What Fresh Hell?: We've got your stupid memo right here edition
Rep. Devin Nunes (left, R-CA) and President Donald Trump (right). Images via Creative Commons.

Welcome to another edition of What Fresh Hell?, Raw Story’s roundup of news items that might have become controversies under another regime, but got buried – or were at least under-appreciated – due to the daily firehose of political pratfalls, unhinged tweet storms and threats of nuclear annihilation coming out of the current White House.

We’ve grappled with any number of bullshit distractions during Trump’s loooong first year in office, but the “Nunes memo” really takes the cake. The very idea that the FBI, of all institutions, is overrun by lefty partisans who would fabricate a national security investigation into a presidential campaign is transparently ridiculous – it’s like claiming that Democrats face brutal discrimination in Hollywood -- but we nevertheless spent much of the week eagerly debating this talking-point's merits and anticipating the memo’s release.

When it dropped on Friday, we all had a good laugh at the degree to which the memo undercut the Republican Scandal Machine’s narrative that the dossier on Trump prepared by former British spook Christopher Steele sparked the probe into Trump’s people running around to all these secret meetings with Russian operatives. The memo confirms previous reporting by The New York Times that it was George Papadopoulos blathering on about how the campaign was trying to get dirt on Clinton from the Russians to an Australian ambassador that launched the investigation. And then we found out that Nunes hadn’t even read the FISA applications on which he based his silly memo, which makes sense because reading the “intelligence” that supported his conspiracy theory would have required a colonoscopy.

Again, most of us had a good laugh at all of this, but in a parallel universe, it wa really quite damning.

Their entire Twitter feed looks like that. And of course, that was the whole point: giving the rubes something to hang their hats on -- some flimsy reason to believe that the FBI and DOJ are conducting a “witch hunt” against an entirely innocent sleazy real estate developer turned game show host president.

And what really made the whole exercise so pathetic is that Republicans somehow managed to convince a depressingly large number of neutral observers that it would have been somehow problematic for the FBI to pursue an investigation on the basis of the Steele Dossier. The reality is that the FBI launches investigations all the time based on information gleaned from drug dealers and arms traffickers and various fraudsters. Steel is none of those things – he’s a highly respected intelligence pro with a strong track record on Russia. The question of who paid him to dig into Trump’s past is entirely irrelevant, and it would be entirely irrelevant even if it had in fact been the thing that began #Russiagate.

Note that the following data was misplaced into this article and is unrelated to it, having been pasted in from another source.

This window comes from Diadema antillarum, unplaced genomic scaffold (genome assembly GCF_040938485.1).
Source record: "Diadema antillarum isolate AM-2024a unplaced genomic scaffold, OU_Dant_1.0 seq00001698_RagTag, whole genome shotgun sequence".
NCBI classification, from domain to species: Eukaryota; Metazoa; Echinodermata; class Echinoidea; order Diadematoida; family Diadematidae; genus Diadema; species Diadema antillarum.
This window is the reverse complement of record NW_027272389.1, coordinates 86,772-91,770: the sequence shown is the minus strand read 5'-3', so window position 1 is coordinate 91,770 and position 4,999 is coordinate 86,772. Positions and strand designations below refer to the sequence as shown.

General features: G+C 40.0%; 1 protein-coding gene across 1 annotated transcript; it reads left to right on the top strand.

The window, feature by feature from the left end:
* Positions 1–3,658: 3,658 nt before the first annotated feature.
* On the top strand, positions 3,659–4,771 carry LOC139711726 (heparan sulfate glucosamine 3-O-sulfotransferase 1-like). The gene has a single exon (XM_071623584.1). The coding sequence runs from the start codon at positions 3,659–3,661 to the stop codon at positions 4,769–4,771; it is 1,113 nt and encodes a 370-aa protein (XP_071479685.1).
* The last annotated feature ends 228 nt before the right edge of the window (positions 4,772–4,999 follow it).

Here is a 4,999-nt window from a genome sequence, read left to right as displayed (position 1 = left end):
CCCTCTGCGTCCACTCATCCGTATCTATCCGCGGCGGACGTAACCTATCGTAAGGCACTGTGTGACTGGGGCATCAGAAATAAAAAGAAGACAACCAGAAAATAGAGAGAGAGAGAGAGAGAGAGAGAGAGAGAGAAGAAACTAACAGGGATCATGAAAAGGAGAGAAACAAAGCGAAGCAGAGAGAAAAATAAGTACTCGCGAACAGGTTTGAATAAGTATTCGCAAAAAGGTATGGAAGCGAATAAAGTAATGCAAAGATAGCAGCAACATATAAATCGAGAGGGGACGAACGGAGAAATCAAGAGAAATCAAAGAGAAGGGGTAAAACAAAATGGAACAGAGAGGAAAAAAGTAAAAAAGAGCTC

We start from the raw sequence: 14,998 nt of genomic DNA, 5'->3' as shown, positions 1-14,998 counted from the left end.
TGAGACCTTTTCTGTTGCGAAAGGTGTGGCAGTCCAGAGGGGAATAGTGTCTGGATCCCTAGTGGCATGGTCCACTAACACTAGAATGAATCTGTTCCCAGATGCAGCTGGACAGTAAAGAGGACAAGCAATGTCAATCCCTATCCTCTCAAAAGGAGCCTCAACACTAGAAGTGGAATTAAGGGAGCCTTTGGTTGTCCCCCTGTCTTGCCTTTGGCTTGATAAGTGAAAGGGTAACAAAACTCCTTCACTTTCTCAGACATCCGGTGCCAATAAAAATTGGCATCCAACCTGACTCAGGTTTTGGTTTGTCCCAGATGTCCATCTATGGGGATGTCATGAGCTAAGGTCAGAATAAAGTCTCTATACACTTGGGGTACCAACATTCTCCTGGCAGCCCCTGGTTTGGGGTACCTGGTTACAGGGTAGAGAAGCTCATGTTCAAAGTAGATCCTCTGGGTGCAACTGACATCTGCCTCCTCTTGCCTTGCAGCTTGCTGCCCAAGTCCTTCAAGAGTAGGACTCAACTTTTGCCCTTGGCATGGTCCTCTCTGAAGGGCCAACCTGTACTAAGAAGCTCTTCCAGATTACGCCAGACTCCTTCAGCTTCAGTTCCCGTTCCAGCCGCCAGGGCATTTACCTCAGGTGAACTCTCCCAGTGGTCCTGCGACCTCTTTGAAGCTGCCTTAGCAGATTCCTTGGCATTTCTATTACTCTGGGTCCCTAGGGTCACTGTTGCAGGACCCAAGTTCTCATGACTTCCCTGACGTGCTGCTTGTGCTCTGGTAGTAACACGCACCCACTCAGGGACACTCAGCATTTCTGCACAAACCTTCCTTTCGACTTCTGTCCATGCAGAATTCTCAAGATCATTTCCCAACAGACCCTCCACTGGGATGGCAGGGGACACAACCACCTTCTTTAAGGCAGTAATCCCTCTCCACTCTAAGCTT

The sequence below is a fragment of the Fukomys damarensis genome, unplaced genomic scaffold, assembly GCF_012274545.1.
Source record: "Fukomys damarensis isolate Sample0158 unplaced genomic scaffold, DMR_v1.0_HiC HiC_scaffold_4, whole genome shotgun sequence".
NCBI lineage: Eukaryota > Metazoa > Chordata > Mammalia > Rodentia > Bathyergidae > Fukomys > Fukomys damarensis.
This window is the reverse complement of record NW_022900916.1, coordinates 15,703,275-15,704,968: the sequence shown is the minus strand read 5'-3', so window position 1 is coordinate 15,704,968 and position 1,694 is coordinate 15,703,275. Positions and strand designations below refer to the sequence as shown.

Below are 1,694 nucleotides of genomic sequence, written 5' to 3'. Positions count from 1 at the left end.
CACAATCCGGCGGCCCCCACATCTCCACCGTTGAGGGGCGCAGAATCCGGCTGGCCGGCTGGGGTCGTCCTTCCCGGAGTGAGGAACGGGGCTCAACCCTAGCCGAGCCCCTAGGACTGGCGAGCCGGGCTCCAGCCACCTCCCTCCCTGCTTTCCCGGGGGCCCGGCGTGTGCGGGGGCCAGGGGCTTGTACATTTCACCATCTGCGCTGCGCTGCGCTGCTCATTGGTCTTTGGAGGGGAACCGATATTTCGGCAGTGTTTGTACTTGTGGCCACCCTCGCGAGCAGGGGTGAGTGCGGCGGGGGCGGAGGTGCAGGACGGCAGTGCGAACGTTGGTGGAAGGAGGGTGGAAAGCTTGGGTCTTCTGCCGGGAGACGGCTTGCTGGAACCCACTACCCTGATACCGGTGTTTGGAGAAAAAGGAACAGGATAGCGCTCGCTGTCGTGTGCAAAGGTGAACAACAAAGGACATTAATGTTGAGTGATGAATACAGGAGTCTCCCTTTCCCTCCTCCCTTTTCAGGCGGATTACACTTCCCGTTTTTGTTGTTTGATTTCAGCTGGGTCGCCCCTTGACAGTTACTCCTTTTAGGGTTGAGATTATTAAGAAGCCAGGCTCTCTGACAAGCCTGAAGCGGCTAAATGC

Anyway, the Nunes Memo may be comical, but it’s no joke. And it’s not a “nothing burger.” He wasted a bunch of public employees’ time and taxpayer dollars, dominated the news for a couple of weeks  -- undermining public confidence in the rule of law along way – and may well have undermined national security in the process.

And while this circus may have been a welcome distraction from a bunch of pundits gushing about how Trump managed to read a speech on Capitol Hill without offending anyone too badly, it also sucked up a ton of media attention that might otherwise have been focused on a bunch of fresh outrages from the Tangerine Trujillo and his minions this week.


Speaking of the rule of law, Republicans in Pennsylvania are not happy with a state supreme court ruling that their wildly gerrymandered district map violates the state constitution and must be redrawn.

What to do? “In an audacious move by a political leader who could potentially be held in contempt of court,” writes Ian Millhiser at Think Progress, “Pennsylvania Senate President pro tempore Joseph Scarnati (R) informed the state supreme court on Wednesday that he will openly defy one of the court’s recent orders in a gerrymandering case.”

That’s one approach, we guess. But it’s not the only one…


Are they just trolling us? This is a question that we aren’t accustomed to asking of the White House under normal presidents, but we have to pose the question when we see things like Trump re-nominating Kathleen Hartnett White to direct the White House’s Council on Environmental Quality after she bombed in her first confirmation hearing last year.

Jay Michaelson reports for The Daily Beast that Hartnett, “a longtime fossil-fuel advocate” who has argued that “fossil fuels ended slavery” and that the more carbon dioxide in the atmosphere the better, enraged senators from both parties when “it was revealed that many of her written answers to the committee were apparently cut and pasted, word for word, from the answers submitted by EPA Administrator Scott Pruitt and his assistant Bill Wehrum.” Only the best... you know.


Speaking of the EPA, Politico’s Andrew Restuccia reports that some goombah named Steve Kopec, a “home improvement contractor married to one of Donald and Melania Trump’s former household staffers,” has been tapped for a high-level job at the agency. Restuccia writes that this is “the latest example of someone with a personal connection to the Trump family” but no experience in government or any relevant occupation finding work in the administration.